• C-Suite execs also had the hardest time adapting to virtual lifestyles with 85 percent reporting significant remote work challenges including collaborating with teams virtually (39 percent), managing increased stress and anxiety (35 percent), and lacking workplace culture (34 percent).
  • C-Suite execs were also 29 percent more likely to experience difficulties learning new technologies for remote work than employees; once they adjusted to the new normal, C-Suite execs were 26 percent more likely to find increased productivity than employees
  • C-Suite execs are the most open to using AI for help with mental health: 73 percent would prefer to talk to a robot (i.e. chatbots and digital assistants) about their mental health over a human compared to 61 percent of employees.
  • C-Suite execs are 23 percent more likely to see AI benefits than employees; 80 percent of C-Suite leaders noted AI has already helped their mental health at work.

Gen Z and Millennials are Hustlin’ Harder, Suffering More, and Seeking AI Relief

Younger workers are feeling the most burnout due to the mental health effects of the pandemic and are more open to asking AI for relief.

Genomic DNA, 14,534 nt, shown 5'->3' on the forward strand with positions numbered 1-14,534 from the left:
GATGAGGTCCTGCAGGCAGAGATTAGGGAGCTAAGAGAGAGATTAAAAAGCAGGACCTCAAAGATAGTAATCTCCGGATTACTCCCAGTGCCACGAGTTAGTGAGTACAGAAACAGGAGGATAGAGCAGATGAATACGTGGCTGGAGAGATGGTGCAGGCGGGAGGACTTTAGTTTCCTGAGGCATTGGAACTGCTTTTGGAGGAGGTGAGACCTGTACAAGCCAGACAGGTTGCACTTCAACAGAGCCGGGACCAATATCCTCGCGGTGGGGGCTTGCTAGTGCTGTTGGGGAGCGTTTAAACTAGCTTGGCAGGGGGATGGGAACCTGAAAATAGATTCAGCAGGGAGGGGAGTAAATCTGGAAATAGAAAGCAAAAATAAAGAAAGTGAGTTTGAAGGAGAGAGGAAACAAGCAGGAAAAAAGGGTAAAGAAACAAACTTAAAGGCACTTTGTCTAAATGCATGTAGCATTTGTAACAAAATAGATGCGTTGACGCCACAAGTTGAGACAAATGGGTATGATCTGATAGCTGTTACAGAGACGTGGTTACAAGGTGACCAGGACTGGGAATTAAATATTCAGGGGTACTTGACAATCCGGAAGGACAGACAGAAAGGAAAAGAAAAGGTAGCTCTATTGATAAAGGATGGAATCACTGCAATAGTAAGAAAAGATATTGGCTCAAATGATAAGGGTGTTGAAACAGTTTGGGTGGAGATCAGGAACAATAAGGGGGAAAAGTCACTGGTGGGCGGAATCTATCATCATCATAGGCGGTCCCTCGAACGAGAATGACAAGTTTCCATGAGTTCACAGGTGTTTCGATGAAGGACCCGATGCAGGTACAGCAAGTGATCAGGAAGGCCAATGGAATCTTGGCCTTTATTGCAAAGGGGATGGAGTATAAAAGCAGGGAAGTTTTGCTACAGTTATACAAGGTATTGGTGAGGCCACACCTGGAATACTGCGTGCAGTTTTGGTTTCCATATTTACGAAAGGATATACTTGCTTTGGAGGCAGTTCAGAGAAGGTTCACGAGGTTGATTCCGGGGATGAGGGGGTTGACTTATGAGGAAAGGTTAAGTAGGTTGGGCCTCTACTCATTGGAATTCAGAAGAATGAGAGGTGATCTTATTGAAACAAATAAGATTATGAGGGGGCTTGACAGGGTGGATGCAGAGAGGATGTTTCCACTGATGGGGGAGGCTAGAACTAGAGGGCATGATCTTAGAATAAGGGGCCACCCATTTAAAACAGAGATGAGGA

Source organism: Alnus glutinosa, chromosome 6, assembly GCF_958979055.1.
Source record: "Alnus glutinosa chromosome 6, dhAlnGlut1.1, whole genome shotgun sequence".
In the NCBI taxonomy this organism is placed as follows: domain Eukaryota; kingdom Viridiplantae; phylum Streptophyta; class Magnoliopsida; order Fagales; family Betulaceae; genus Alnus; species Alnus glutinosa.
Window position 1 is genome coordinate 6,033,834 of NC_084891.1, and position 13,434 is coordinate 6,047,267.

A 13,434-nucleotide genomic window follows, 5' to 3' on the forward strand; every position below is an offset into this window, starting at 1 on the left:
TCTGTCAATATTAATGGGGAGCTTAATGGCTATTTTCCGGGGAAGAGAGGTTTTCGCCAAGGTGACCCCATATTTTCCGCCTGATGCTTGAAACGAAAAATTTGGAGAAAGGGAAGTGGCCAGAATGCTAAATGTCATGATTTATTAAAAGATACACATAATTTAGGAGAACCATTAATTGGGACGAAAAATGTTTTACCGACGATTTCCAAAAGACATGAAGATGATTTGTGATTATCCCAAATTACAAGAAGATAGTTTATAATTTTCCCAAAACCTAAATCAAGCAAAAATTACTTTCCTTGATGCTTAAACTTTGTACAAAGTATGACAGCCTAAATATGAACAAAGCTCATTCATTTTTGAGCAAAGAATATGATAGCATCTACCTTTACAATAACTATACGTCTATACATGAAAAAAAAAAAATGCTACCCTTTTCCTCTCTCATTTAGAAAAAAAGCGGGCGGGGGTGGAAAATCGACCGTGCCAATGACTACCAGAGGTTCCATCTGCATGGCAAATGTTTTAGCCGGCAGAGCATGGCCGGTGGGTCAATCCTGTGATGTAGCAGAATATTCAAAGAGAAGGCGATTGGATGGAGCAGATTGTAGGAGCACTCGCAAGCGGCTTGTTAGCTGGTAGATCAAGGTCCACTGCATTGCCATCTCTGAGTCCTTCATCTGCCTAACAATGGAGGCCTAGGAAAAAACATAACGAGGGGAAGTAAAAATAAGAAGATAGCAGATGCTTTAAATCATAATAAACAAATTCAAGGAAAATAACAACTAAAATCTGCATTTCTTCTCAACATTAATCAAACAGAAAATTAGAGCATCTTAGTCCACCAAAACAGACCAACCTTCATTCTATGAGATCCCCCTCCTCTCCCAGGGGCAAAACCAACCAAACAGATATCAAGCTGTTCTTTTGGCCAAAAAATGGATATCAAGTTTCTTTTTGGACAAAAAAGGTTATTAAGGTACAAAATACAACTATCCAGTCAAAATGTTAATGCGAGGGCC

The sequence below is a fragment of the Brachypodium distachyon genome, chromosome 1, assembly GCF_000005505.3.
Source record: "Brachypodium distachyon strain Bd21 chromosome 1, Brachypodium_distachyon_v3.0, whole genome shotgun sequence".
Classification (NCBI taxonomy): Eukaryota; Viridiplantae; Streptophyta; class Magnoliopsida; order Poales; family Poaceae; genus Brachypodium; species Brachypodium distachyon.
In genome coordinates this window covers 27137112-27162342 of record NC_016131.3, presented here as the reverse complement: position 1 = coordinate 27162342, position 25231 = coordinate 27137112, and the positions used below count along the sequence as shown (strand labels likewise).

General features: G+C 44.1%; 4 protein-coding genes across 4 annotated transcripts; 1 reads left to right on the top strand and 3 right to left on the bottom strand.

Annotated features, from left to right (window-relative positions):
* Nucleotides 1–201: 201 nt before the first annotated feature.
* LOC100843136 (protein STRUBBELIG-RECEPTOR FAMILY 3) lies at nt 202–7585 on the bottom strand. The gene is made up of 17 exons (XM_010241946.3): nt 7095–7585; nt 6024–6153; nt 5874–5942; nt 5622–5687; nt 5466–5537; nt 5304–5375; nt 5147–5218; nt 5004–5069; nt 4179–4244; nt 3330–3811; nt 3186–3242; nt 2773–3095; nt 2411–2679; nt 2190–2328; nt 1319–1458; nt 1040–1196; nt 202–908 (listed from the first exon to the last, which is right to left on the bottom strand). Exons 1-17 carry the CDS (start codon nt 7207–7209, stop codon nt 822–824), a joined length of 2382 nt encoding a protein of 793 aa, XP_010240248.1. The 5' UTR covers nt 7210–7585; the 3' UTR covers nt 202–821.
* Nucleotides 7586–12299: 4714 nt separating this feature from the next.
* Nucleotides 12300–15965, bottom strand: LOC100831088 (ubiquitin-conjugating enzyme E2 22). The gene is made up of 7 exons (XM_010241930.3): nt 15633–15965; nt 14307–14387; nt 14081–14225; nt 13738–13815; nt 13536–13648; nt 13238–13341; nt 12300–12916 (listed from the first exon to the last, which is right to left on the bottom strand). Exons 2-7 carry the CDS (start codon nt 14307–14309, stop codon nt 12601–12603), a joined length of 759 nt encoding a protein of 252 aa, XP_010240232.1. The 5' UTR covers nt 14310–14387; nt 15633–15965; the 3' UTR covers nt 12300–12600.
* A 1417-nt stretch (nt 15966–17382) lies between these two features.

• Gen Z is more likely to be negatively impacted by the pandemic than any other generation. Nearly 90 percent of Gen Z workers said COVID-19 has negatively impacted their mental health and 94 percent noted workplace stress impacts their home life as well.
  • Gen Z workers are 2X more likely than Baby Boomers to work extra hours during the pandemic, and Millennials are 130 percent more likely to have experienced burnout than Baby Boomers.
  • Younger generations are the most likely to turn to robots for support: Gen Z workers are 105 percent more likely to talk to a robot over their manager about stress and anxiety at work than Baby Boomers. 84 percent of Gen Z and 77 percent of Millennials prefer robots over humans to help with their mental health.
  • Gen Z workers are 73 percent more likely than Baby Boomers to benefit from AI at work: 90 percent of Gen Z say AI has helped their mental health at work and 93 percent want their companies to provide technology to support their mental health.

Employees in Different Countries are Experiencing Very Different Realities